|The recovery in high income economies is continuing, supported by a pick-up in private consumption. With high-income private domestic demand slowly firming, rising import demand in high income economies is proving to be a signficant tailwind for developing country exports that are rebounding strongly. This has improved trade balances in several major middle-income economies, which has helped to improve their resilience during the recent bout of global financial instability.|
|A steady firming of private consumption in high-income economies suggests a broadening of the base for the the recovery underway. GDP breakdowns (where available) show private consumption growing at a faster pace in the US and Japan and momentum improving in the Euro Area thanks to waning policy uncertainty, easing household deleveraging and considerable monetary stimulus in place. In the US and Japan, strengthening private consumption has supported headline GDP growth at 3.2% and 1% in Q4, respectively. Confidence indicators in the United States remain at multi-year highs in the first 2 months of the 2014, suggesting that any downshift in momentum in Q1 GDP (due to extreme weather conditions) should prove temporary. The improvement in private demand is also visible in the Euro Area periphery. Earlier declines in household spending were responsible for the bulk of the (on average 4.0%) fall in GDP in Italy, Spain and Portugal since 2011. Buoyant consumer sentiment should remain supportive of business confidence in high-income economies, which, in turns, may sustain a recovery in private investment spending that has so far been lagging|
|Developing country exports are rebounding led by a recovery in high income and Chinese import demand. Global trade volumes rose at a 12.1% annualized pace (3m/3m saar) in December, up from a low of -1.4% last August, with developing country exports expanding at a 21.1% pace, the fastest in 9 months. The main forces behind this are the strengthening import demand in high-income economies (which grew at a 4.0% pace in December) and the still strong economic activity in China (despite a softening in GDP growth from 9.3% to 7.0% in Q4). In addition, several major middle-income economies have experienced large currency depreciations (in trade-weighted terms) over the past year that has helped improve competitiveness. The strong double-digit export rebound in Q4 in major middle-income countries, notably Philippines (46.0%), Malaysia (22.5%), Thailand (24.8%), Brazil (20.2%), South Africa (44.3%) and Indonesia (48.2%) is in turn helping to support sentiment and offset weakness in domestic demand. For instance, in Malaysia and Indonesia, rising net exports underpinned an acceleration in Q4 GDP growth to 8.6% and 6.8% (annualized) respectively.|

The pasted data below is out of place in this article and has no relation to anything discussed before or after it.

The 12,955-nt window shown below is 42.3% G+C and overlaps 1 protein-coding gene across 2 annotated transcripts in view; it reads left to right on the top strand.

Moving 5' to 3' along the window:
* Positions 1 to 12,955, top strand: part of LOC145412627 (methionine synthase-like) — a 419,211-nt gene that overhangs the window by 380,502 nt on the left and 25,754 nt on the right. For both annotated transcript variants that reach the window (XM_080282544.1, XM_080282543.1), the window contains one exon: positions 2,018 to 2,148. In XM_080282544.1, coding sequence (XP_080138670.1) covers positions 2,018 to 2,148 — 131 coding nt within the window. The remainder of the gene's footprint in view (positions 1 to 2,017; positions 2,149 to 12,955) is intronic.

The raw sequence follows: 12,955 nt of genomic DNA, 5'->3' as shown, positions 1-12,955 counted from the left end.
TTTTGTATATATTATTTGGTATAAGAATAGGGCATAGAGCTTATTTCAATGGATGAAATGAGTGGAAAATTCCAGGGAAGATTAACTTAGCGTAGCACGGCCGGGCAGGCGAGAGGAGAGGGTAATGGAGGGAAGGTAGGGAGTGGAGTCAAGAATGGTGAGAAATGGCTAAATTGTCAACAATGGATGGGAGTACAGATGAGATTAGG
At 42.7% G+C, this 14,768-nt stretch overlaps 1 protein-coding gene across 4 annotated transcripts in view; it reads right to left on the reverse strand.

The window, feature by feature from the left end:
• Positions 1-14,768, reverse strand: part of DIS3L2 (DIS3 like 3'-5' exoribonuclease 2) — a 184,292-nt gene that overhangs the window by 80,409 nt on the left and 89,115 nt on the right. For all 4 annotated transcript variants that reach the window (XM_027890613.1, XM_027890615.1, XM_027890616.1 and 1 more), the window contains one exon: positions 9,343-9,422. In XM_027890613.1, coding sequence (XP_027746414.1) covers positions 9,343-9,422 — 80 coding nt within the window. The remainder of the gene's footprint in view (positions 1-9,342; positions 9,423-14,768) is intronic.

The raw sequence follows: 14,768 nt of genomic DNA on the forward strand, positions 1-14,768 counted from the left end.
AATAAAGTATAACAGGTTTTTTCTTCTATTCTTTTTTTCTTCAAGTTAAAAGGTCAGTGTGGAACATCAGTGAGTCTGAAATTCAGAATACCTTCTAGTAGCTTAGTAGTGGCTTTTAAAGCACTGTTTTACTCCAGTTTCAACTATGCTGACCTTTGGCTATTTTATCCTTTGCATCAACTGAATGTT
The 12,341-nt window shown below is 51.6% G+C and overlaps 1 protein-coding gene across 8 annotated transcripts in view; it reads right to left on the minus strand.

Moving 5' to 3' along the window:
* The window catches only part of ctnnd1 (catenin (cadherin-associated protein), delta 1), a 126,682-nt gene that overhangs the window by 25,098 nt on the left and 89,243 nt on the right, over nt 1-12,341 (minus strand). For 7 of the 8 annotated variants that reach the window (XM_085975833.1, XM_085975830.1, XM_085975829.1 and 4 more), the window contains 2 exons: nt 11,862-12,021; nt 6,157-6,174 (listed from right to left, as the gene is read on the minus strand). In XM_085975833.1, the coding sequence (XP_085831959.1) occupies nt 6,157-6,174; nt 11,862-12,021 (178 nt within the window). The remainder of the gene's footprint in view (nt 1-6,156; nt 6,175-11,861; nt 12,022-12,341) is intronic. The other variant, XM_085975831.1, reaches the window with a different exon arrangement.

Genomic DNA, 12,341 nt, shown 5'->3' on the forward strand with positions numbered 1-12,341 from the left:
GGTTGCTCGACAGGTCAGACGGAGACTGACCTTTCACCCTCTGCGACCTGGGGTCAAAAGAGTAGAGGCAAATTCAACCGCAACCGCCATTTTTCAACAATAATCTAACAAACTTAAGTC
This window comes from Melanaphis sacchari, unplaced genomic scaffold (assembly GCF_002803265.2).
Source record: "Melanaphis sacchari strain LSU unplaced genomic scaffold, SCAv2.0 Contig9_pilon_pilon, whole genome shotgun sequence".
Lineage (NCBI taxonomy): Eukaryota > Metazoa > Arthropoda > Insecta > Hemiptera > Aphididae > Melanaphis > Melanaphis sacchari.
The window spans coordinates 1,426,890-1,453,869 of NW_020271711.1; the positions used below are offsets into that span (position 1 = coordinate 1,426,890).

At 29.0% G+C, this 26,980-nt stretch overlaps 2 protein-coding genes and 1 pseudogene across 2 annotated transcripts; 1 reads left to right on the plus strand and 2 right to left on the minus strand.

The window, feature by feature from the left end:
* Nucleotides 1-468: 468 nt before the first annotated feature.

Trade balances are improving in some middle-income countries, helping to build resilience against external financial headwinds. Merchandise trade deficits have roughly halved in recent months in India and swung back into surplus in Indonesia and Brazil – countries that had experienced intense selling pressure in currency and equity markets on concerns about domestic and external imbalances during the global financial market turmoil in mid-2013. The adjustment partly reflects stronger global demand and earlier currency depreciations. Domestic import demand has also cooled in response to policy tightening, although in India import restrictions on gold have accounted for about two-thirds of the improvement. By contrast, deficits remain large in Turkey and South Africa, where domestic policy tightening has lagged behind. Partly as a result, the Turkish lira and South African rand depreciated in the recent bout of global market instability in January (by 6.1% and 4.7% m/m), while those of India, Indonesia and Brazil were broadly stable.
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